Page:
Fancied by trekkers from across the globe, the high altitude glacial lake, Roopkund at 15,696 ft is not just spectacularly gorgeous; it also stands out due to several legends and mysteries associated with it. One such legendary tale says that so impressed was Goddess Parvati to see her own beauty manifest in the water reflection, that the lake was named, Roopkund – Roop is a Hindi connotation for beauty, and kund refers to pool.
Add to this equation, 9th century skeletons buried in the lake, and surreal mountain landscapes, packaged with meadows, forests, snow peaks and streams, which have together helped Roopkund become one of the most sought after treks in Uttarakhand.
The ideal camp to begin the trek is Lohajung, a small hamlet in Chamoli district. Alternately, one may choose to commence from Wan village, undisputedly more scenic and vibrant. But most trekkers prefer concluding the trek at Wan because it saves upto 15 kms of walking.
Legend says that Parvati too began her sojourn from Lohajung. She fought a demon, Loha, blocking her way into the mountains, where she would meet her consort, the highly reverent Lord Shiva.
The upward journey of 53 kms from Lohajung over a span of 6 days is adventurous and requires tenacity to overpower odds along the way. Strong winds, thinning air, snow walks, and steep ascends are likely to tire the body rapidly as it tries to acclimatize with altitude and weather.
From Lohajung, the next camp site at Didna calls for a moderate trek. The gradual gradient is dotted with small hamlets, mostly engaged in potato farming. They feed upon water from Neelganga River, to be crossed over by using an iron bridge.
Unlike Himachal Pradesh, where far flung and remote villages have access to electricity, those in Uttarakhand still lay dormant. Most village homes along the way to Roopkund use solar panels to generate power, but being scanty, villagers use this resource rather judiciously.
Over the next two days, trekkers pass over the twin meadows of Ali Bugyal and Bedni Bugyal. Situated approximately at 11,000 ft, a lush green Rhododendron forest gives way to vast expanse of alpine meadows, where shepherds graze their cattle during summer, and where wind tornados shake off trekkers as they push for balance.
These winds are loud and howl to make nights feel ghostly as they sway tents. Apparently, the same winds also blow away clouds to usher in clear morning skies.
The weather in the mountains is unpredictable and so there’s a common saying about it:
“Bombay ka fashion aur pahadon ka mausam kabhi bhi badal sakta hai” (Bombay’s fashion and the weather in the hills can change anytime).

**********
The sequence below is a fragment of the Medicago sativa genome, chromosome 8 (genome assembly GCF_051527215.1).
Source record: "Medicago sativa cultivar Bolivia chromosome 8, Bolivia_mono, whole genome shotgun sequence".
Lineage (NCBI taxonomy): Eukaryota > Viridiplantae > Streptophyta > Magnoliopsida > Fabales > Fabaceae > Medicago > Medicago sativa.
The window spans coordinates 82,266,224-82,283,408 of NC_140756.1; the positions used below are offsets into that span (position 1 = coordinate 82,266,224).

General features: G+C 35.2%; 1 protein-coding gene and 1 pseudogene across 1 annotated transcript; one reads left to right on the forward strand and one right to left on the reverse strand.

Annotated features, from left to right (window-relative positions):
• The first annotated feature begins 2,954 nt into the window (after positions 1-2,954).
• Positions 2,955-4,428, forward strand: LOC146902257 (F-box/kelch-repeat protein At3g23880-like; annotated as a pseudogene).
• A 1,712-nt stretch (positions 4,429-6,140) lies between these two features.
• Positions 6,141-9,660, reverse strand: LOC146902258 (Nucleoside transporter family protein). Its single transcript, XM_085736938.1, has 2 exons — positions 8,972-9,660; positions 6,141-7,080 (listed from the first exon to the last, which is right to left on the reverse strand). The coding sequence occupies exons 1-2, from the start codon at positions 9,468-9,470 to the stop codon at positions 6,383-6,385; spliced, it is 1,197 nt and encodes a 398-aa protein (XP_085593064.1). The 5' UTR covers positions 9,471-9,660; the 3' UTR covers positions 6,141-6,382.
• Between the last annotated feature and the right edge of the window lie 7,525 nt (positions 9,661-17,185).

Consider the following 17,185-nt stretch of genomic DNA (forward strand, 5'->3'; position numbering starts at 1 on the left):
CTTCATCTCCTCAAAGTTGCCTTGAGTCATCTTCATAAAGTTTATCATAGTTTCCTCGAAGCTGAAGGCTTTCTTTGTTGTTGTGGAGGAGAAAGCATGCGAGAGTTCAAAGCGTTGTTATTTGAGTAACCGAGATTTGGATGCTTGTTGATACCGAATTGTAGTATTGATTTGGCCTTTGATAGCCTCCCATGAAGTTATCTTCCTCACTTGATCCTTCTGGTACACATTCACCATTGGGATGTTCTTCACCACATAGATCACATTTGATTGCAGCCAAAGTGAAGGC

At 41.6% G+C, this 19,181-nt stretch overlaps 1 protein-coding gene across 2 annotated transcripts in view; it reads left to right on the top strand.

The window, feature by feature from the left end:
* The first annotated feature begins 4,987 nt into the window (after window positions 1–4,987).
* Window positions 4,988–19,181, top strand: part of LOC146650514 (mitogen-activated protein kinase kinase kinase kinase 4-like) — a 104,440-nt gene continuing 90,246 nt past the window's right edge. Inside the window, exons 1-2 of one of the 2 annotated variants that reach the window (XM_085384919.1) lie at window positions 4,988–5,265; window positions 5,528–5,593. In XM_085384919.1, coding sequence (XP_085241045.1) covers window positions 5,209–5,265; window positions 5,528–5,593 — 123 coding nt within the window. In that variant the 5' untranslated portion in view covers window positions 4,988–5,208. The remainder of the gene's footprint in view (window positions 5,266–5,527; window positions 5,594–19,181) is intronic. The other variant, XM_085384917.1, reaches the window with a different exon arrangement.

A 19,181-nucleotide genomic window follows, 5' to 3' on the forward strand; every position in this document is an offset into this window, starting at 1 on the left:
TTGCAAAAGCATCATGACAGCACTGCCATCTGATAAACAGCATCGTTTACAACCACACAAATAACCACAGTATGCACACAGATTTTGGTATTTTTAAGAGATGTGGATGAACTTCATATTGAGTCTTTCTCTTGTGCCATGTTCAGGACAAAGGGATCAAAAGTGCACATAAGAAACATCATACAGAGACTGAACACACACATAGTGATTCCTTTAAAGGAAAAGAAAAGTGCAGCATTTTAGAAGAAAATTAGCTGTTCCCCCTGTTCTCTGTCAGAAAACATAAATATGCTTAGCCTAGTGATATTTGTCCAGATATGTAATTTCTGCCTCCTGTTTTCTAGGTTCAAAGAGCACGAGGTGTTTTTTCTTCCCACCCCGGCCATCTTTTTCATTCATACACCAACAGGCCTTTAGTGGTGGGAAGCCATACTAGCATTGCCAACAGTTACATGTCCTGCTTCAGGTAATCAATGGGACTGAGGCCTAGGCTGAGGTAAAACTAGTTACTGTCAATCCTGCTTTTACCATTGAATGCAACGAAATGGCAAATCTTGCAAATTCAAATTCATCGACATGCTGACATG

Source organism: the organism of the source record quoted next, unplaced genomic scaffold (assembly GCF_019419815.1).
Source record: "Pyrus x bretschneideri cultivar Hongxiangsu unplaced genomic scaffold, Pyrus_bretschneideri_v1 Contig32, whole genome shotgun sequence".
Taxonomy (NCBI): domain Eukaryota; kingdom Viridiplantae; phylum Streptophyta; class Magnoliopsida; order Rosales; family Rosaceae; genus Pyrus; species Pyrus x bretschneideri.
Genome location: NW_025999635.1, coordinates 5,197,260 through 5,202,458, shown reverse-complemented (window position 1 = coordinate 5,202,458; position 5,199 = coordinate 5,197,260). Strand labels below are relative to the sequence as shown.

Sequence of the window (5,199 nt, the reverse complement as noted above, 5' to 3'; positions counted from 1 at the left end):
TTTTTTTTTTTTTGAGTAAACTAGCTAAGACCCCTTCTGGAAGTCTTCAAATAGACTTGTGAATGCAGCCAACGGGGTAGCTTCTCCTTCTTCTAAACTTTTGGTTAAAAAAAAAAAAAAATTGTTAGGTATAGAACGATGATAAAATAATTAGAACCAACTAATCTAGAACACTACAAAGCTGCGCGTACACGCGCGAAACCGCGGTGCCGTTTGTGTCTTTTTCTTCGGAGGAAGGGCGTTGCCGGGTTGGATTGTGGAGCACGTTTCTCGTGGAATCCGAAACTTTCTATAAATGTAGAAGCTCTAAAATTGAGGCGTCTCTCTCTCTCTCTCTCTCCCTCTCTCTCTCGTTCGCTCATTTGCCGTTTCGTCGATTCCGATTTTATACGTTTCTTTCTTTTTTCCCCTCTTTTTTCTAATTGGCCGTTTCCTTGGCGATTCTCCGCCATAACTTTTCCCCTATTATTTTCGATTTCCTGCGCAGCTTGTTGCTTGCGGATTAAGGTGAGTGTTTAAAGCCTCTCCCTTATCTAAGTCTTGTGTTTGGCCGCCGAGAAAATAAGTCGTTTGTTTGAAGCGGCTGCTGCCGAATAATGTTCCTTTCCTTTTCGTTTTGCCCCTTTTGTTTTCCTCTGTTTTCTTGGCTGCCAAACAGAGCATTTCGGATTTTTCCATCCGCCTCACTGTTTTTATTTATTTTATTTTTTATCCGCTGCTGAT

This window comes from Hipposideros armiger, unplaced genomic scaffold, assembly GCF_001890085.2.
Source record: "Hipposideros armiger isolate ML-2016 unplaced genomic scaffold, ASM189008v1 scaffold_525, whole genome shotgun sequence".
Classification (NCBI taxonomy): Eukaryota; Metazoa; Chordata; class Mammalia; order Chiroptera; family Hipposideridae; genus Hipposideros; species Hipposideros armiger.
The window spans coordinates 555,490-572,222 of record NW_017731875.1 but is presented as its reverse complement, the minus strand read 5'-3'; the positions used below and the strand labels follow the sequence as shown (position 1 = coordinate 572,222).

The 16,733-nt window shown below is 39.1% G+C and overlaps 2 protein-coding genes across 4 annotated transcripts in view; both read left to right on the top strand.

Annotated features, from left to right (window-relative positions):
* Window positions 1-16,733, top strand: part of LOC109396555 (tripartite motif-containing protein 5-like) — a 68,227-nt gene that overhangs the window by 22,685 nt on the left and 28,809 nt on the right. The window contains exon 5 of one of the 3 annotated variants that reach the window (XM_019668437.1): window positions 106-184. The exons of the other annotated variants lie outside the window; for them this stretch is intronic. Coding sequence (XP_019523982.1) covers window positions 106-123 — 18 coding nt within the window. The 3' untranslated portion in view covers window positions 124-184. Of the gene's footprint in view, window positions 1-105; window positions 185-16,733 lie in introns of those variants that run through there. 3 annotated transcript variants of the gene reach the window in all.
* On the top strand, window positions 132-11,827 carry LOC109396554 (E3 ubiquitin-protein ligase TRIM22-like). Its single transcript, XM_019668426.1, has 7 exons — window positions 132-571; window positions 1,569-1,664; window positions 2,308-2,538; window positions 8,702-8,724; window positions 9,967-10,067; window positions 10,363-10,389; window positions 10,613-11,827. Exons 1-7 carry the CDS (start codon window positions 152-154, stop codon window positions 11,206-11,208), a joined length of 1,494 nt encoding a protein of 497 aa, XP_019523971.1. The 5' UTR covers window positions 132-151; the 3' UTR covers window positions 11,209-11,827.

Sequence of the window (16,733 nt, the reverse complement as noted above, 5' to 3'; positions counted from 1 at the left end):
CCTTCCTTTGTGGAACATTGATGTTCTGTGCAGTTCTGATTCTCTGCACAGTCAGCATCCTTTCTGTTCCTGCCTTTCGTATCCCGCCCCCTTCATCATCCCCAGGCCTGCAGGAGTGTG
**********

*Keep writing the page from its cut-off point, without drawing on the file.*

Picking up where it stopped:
It is advisable to start each day early in order to reach camp site by noontime. Depending upon the season, it mostly rains or snows post noon.
At a small distance from Ali Bugyal, Bedni Bugyal, is another famous mythological pitstop en route to Patar Nachauni. According to local legend, Parvati’s ill health made her halt at Bedni, where Gods came down from the heavens to wish her a quick recovery.
From here, the last camp site at Bhagwabasa, at 14,000 feet, is most likely to be drenched in snow during the month of May. Luckily, due to a snow drought this year, trekker’s witnessed only one snowy camp. There have been several reports of snow blizzards in Bhagwabasa, during which trekkers were sheltered in huts built by the forest department.
Just before Bhagwabasa, at the hilltop, it is mandatory for trekkers to pay homage at the Kalu Vinayak temple, a stone structure with a small black idol. Legend says, Vinayak aka Ganesha stood here and protected his mother, Parvati, who was bathing in the Lake above.
From Bhawabasa, Roopkund seems just a stone’s throw away. It rests peacefully in the shadow of the Trishul Massif, with the reverent Nanda Ghunti on the left.
To mount the summit, trekkers break the day as early as 4:00 am. At several points, the vertical ascend through snowy peaks appears insurmountable, only to be crossed with caution and some help from local guides. But as soon as the body adapts to the terrain, the focus shifts to the skeletons at the summit.
Scientists have discovered skeletons of some 200 people in the frozen lake. Taller skeletons, they claim belonged to pilgrims, and shorter ones to local guides. Apparently, they all perished under the weight a massive hailstorm. Skeletons can only be spotted post monsoon, when most of the snow has melted.
Thanks to commercialization, the trek to Roopkund attracts many inexperienced and first time trekkers. Private companies organize group treks with the aid of local guides. In addition to providing food and lodging they also provide mules to carry backpacks during the trek. Daily medical check-ups, which include measuring one’s pulse rate and oxygen, are done mandatorily to ensure safety of trekkers.
They also arrange transportation from Kathgodam to Lohajung via Sumo cars. The 10 hour journey is strenuous. This year travelers witnessed the mayhem of forest fires. Mountain slopes had been blackened out and the skies left with smog. Only when snow capped peaks and River Pinder appeared close to Kausani, the visuals brought some respite.
Kathgodam in turn is well connected to the capital, Delhi. Regular buses ply between the two cities on an hourly basis. Buses arrive at Haldwani, from where Kathgodam is just a 5 min ride. Those wishing to come by train, mostly book the Ranikhet Express, reservations for which need to be made way in advance.
These 8 days in the lap of nature, in the Gharwal Mountains allows trekkers to forget about the life left behind. One gets so deeply involved with completing the trek, whatever spare time and energy is left, mostly gets consumed in marveling nature’s bounty at human disposal.